Big milestone at Gamage Shipyard
Tuesday, June 16th 2020
Gamage Shipyard is having a back to the future moment this summer. The South Bristol yard is launching its first new boat builds since 1981.
Based on the Damariscotta River, Gamage has focused on boat storage, repairs and refits, and marina services for the past 40 years. The new builds, a Holland 32 and a 42-foot Flowers trawler, which were scheduled to be launched this summer, are a transition back to the 149-year-old yard’s boat-building roots. It’s part of a long-term plan, according to manager Mike Tatro.
“When I took over the yard five years ago, the owner and I batted back and forth on direction of the yard. He started talking about developing a brand. This yard has a long history of building boats. That’s the brand we need to get back to,” Tatro said.
The Holland is intended to showcase the yard’s potential.
Tatro acquired an older Holland 32 hull that his crew then stripped down to the bare bones. After Belfast builder Glenn Holland fabricated a new cabin and deck, the Gamage crew fitted the boat out as a downest-style commuter and/or pleasure boat. It will have a full head with hot and cold water, a galley with refrigeration, and berths for two people. The boat will be powered by a V8 350 HP Yamaha diesel engine. Tatro expected that it will have a top speed of around 30 knots and a cruising speed of 25-26 knots.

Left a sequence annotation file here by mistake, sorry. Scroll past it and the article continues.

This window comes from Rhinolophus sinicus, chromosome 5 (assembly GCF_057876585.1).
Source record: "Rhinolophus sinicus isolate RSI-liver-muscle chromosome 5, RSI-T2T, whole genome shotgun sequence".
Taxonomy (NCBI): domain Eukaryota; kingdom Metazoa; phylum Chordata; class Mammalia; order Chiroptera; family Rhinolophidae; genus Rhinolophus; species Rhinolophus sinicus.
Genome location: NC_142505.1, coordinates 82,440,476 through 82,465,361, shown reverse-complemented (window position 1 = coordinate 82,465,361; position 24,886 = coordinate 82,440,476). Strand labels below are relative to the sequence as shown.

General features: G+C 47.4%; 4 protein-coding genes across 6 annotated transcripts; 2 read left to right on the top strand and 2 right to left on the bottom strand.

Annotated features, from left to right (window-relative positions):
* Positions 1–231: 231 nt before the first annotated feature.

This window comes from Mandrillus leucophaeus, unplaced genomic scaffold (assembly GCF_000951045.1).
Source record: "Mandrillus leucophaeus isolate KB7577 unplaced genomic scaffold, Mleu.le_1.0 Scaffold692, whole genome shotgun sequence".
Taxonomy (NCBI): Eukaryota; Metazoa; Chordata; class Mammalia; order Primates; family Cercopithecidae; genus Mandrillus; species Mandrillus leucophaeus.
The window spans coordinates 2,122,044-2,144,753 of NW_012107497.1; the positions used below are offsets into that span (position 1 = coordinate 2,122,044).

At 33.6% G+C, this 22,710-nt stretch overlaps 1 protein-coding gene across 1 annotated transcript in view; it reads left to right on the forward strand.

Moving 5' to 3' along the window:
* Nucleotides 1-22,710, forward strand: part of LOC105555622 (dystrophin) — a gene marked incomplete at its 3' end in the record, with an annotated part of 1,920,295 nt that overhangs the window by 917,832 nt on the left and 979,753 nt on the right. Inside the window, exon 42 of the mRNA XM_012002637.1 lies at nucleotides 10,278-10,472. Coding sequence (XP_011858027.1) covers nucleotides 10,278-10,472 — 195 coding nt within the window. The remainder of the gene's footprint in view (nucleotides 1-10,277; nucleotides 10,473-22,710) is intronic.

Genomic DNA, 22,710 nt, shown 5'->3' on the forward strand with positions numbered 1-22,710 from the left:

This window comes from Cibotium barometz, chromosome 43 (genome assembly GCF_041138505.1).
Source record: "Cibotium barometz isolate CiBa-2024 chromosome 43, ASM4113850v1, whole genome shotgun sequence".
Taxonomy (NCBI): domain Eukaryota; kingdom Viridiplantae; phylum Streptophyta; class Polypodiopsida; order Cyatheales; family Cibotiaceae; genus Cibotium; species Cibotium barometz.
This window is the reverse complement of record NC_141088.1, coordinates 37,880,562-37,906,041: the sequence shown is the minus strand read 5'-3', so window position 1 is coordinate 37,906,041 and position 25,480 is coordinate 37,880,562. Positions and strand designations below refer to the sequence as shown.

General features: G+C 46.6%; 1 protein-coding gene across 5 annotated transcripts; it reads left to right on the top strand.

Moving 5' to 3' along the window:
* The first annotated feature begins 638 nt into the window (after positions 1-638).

The spec boat is currently listed for sale with Gray & Gray Yacht Brokers.
Tatro describes the Flowers design as a cross between a Lord Nelson Victory Tug and a northeast trawler. It is being built for a client in South Carolina.
Albion and Menzies Gamage began building large wooden sailing vessels in the early 1850s. Over the next 50 years, the brothers built more than 88 sail- and steam-powered boats. Menzies Gamage’s son Elliot bought the yard in 1911, but there was little activity on the land until 1924, when Elliot’s cousin, Harvey Gamage, bought the property, leaving an apprenticeship in an East Boothbay boatyard to set up business for himself. From 1924 to 1976, Harvey oversaw the construction of more than 288 sailboats, powerboats, draggers, scallopers, and windjammers.
The yard launched its last new build in 1981.
Rory Cowan, a long-time summer resident in the area, bought the yard in 2000 and proceeded to invest in substantial new infrastructure. He hired Tatro, who bought years of boat-building experience to the job, in 2014.